Night shift workers often face cognitive impairment as they complete tasks through the night. However, a new study shared by the American Academy of Sleep Medicine suggests the reason is strongly linked to insomnia rather sleepiness.
Published in this month’s issue of the Journal of Clinical Sleep Medicine, the study included 34 night shift workers, with 26 of the participants having been diagnosed with shift work disorder.
Shift work disorder is characterized by a reduction in total sleep time along with complaints of insomnia or excessive sleepiness. The sleep disorder commonly affects employees with a recurring work schedule, such as night shifts or rotating shifts, as their work schedule interferes with the normal time for sleep.
Conducted in an overnight lab at Henry Ford Hospital in Michigan, the participants were asked to stay awake in a private, dimly lit room for 25 hours as their brain activity was measured using a EEG cap. The researchers analyzed areas of the brain associated with memory and attention, and the participants completed an event-related task to allow their functional abilities to be assessed.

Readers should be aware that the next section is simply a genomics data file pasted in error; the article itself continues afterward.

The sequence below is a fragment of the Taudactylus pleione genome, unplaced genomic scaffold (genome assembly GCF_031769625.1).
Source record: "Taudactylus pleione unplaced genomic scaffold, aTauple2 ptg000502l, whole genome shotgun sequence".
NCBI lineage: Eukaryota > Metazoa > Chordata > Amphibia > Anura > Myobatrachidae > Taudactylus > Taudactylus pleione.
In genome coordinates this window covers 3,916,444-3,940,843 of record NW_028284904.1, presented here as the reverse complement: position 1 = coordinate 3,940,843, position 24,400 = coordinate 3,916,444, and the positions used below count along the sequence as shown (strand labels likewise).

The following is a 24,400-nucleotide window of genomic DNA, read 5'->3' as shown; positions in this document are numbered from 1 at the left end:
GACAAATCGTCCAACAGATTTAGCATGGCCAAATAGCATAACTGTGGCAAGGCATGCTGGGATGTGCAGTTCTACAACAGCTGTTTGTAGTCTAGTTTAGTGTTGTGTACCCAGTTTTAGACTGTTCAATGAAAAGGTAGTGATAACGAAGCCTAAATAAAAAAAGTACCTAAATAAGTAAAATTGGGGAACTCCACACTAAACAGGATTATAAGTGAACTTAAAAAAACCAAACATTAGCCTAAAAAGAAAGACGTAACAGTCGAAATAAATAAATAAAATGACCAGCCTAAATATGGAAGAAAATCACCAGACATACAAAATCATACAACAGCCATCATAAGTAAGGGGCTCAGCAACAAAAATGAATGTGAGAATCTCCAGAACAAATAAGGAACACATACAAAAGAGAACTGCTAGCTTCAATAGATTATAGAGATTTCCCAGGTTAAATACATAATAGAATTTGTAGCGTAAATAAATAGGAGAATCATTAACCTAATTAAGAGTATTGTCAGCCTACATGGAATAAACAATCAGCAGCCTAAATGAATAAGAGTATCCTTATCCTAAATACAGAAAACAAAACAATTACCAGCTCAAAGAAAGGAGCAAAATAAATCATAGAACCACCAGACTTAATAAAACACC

The findings show that night shift workers who considered themselves as alert insomniacs experienced the most impaired work productivity and cognitive functioning, than sleepy insomniacs. Alert insomniacs also reported being significantly more exhausted sleepy insomniacs, helping to solidify the importance difference between exhaustion and sleepiness.
Working the night shift can lead to serious health risks in the long-term, compared to those with a consistent daytime work schedule. However, if you must work the night shift, it’s still important to make the effort to achieve quality snooze. To find out how to make the most of sleeping during the day, click here!